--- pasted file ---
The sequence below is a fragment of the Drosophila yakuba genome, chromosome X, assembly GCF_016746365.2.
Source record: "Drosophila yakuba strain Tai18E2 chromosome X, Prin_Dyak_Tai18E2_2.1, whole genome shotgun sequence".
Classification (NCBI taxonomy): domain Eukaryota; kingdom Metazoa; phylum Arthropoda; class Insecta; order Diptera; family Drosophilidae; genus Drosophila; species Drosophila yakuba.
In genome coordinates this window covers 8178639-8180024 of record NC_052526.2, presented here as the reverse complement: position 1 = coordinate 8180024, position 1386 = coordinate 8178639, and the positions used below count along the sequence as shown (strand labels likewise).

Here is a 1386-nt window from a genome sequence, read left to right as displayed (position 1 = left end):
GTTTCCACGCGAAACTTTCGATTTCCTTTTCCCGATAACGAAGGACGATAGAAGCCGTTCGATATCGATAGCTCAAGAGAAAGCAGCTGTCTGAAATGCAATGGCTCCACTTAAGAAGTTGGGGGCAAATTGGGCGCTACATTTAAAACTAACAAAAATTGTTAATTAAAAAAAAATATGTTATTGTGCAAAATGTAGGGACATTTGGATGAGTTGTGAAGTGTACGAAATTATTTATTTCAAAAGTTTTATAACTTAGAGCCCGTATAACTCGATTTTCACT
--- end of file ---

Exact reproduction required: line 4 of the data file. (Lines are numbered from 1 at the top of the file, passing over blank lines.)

In genome coordinates this window covers 8178639-8180024 of record NC_052526.2, presented here as the reverse complement: position 1 = coordinate 8180024, position 1386 = coordinate 8178639, and the positions used below count along the sequence as shown (strand labels likewise).